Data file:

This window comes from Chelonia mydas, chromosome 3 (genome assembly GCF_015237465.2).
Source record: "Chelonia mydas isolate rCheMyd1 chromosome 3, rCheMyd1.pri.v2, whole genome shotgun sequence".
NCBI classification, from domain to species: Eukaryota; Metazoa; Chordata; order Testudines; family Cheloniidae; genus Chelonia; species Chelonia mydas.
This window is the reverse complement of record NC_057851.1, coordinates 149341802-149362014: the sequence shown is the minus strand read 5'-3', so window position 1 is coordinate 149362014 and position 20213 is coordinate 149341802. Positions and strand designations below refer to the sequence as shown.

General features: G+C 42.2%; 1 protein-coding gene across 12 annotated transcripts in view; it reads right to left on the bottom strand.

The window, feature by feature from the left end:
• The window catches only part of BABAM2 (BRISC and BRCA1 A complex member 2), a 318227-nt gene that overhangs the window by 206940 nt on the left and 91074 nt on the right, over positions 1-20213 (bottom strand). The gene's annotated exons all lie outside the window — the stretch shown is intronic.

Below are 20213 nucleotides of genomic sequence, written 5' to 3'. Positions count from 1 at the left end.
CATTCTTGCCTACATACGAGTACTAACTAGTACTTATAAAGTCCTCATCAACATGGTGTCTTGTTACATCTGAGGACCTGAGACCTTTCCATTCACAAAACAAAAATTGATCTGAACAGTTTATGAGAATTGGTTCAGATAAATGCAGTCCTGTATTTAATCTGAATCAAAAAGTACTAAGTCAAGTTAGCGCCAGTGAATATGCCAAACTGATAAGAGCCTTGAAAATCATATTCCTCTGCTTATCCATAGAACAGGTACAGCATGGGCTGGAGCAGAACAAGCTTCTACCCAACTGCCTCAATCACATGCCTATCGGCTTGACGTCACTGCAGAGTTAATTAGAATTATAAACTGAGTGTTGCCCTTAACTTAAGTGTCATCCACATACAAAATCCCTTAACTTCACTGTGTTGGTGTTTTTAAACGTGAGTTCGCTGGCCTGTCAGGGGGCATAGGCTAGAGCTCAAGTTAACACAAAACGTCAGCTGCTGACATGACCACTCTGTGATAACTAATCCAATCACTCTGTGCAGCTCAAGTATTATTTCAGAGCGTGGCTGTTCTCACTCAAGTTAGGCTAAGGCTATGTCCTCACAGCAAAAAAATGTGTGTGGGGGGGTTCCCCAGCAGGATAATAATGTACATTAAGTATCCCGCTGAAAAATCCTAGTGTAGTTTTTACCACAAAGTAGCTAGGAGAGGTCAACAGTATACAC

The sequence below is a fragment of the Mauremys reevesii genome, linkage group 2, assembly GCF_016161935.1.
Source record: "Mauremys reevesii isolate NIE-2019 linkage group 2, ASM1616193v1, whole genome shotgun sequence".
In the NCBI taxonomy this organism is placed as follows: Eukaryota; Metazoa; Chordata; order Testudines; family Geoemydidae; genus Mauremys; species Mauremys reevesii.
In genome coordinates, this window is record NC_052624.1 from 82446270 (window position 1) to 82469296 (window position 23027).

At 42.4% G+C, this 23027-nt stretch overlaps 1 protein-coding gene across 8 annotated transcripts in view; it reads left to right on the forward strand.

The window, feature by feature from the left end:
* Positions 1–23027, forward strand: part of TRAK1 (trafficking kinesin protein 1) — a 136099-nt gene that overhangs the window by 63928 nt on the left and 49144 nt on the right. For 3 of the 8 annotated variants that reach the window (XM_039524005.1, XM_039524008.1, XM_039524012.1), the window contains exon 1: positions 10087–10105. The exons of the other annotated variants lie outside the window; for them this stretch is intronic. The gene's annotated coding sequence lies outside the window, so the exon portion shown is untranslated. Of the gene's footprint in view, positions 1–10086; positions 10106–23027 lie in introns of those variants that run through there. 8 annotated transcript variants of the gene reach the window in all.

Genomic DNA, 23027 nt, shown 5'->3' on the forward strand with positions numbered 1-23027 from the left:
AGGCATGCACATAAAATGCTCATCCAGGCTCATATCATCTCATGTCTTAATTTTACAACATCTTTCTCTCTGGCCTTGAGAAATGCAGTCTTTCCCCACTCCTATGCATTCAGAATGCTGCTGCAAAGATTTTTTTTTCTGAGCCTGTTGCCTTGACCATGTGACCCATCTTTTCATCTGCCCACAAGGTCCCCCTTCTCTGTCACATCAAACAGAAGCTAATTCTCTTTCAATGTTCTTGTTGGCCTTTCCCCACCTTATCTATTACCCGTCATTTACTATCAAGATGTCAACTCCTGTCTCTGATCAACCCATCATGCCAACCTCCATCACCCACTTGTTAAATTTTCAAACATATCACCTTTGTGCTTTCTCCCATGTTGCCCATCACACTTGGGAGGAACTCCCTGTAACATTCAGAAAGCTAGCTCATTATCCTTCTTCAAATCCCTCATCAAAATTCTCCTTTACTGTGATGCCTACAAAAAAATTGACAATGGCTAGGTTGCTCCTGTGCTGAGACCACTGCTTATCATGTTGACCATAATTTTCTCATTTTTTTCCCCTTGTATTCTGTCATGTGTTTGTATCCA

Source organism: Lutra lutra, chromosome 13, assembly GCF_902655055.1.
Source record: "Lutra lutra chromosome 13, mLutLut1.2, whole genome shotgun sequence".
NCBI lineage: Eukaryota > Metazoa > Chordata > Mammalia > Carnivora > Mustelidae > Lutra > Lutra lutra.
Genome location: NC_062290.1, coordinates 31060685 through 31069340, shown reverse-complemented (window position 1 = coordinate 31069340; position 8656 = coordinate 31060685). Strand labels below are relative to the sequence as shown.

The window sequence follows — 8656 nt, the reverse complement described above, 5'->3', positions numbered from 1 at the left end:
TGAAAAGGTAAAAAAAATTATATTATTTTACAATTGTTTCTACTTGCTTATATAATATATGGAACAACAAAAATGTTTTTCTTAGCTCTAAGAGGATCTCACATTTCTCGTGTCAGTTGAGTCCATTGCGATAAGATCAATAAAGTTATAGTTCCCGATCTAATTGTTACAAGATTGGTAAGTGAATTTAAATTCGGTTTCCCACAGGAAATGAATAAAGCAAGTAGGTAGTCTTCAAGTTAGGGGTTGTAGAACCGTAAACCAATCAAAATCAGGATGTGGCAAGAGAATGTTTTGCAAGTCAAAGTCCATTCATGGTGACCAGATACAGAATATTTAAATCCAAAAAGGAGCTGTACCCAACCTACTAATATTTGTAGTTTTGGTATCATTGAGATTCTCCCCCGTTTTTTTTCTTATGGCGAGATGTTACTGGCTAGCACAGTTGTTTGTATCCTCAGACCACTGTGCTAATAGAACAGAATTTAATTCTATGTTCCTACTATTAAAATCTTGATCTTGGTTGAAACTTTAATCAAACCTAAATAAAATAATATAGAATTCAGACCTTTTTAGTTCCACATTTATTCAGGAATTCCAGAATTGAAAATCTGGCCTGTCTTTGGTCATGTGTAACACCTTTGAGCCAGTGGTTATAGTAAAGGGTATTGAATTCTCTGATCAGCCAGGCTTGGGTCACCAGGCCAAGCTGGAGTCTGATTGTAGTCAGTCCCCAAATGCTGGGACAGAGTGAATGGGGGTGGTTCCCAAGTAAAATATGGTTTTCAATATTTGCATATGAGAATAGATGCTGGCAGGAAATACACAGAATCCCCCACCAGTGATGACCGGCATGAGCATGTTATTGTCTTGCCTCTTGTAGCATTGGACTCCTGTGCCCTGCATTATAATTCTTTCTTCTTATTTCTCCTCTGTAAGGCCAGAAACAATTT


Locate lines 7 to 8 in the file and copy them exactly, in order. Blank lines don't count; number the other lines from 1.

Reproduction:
• The window catches only part of BABAM2 (BRISC and BRCA1 A complex member 2), a 318227-nt gene that overhangs the window by 206940 nt on the left and 91074 nt on the right, over positions 1-20213 (bottom strand). The gene's annotated exons all lie outside the window — the stretch shown is intronic.

Below are 20213 nucleotides of genomic sequence, written 5' to 3'. Positions count from 1 at the left end.